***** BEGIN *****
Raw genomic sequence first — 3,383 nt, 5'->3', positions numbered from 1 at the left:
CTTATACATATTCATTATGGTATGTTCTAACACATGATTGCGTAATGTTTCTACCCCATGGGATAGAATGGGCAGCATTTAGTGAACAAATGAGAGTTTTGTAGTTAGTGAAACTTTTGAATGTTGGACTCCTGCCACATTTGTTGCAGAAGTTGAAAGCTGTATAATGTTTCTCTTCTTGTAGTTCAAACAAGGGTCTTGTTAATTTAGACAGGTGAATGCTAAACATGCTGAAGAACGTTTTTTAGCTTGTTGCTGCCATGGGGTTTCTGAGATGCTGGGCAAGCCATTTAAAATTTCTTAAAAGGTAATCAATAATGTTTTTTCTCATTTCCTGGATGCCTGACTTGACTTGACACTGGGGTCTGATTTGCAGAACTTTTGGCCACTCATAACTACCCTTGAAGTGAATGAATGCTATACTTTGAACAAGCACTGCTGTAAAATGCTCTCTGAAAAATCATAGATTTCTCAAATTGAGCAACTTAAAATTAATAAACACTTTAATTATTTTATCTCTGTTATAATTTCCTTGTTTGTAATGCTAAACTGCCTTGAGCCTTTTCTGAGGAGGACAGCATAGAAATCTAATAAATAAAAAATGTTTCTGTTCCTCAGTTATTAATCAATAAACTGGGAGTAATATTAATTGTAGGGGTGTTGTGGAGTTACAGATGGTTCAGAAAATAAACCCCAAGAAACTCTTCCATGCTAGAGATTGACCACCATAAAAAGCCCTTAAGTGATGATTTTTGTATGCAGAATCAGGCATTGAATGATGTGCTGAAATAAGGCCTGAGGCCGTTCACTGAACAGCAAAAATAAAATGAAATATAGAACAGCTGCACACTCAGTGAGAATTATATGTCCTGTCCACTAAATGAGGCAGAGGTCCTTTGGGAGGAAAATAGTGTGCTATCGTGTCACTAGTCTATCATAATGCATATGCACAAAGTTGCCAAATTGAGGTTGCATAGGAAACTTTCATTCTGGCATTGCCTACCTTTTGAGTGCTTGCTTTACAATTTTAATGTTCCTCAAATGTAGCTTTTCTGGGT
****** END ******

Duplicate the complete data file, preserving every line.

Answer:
Raw genomic sequence first — 3,383 nt, 5'->3', positions numbered from 1 at the left:
CTTATACATATTCATTATGGTATGTTCTAACACATGATTGCGTAATGTTTCTACCCCATGGGATAGAATGGGCAGCATTTAGTGAACAAATGAGAGTTTTGTAGTTAGTGAAACTTTTGAATGTTGGACTCCTGCCACATTTGTTGCAGAAGTTGAAAGCTGTATAATGTTTCTCTTCTTGTAGTTCAAACAAGGGTCTTGTTAATTTAGACAGGTGAATGCTAAACATGCTGAAGAACGTTTTTTAGCTTGTTGCTGCCATGGGGTTTCTGAGATGCTGGGCAAGCCATTTAAAATTTCTTAAAAGGTAATCAATAATGTTTTTTCTCATTTCCTGGATGCCTGACTTGACTTGACACTGGGGTCTGATTTGCAGAACTTTTGGCCACTCATAACTACCCTTGAAGTGAATGAATGCTATACTTTGAACAAGCACTGCTGTAAAATGCTCTCTGAAAAATCATAGATTTCTCAAATTGAGCAACTTAAAATTAATAAACACTTTAATTATTTTATCTCTGTTATAATTTCCTTGTTTGTAATGCTAAACTGCCTTGAGCCTTTTCTGAGGAGGACAGCATAGAAATCTAATAAATAAAAAATGTTTCTGTTCCTCAGTTATTAATCAATAAACTGGGAGTAATATTAATTGTAGGGGTGTTGTGGAGTTACAGATGGTTCAGAAAATAAACCCCAAGAAACTCTTCCATGCTAGAGATTGACCACCATAAAAAGCCCTTAAGTGATGATTTTTGTATGCAGAATCAGGCATTGAATGATGTGCTGAAATAAGGCCTGAGGCCGTTCACTGAACAGCAAAAATAAAATGAAATATAGAACAGCTGCACACTCAGTGAGAATTATATGTCCTGTCCACTAAATGAGGCAGAGGTCCTTTGGGAGGAAAATAGTGTGCTATCGTGTCACTAGTCTATCATAATGCATATGCACAAAGTTGCCAAATTGAGGTTGCATAGGAAACTTTCATTCTGGCATTGCCTACCTTTTGAGTGCTTGCTTTACAATTTTAATGTTCCTCAAATGTAGCTTTTCTGGGT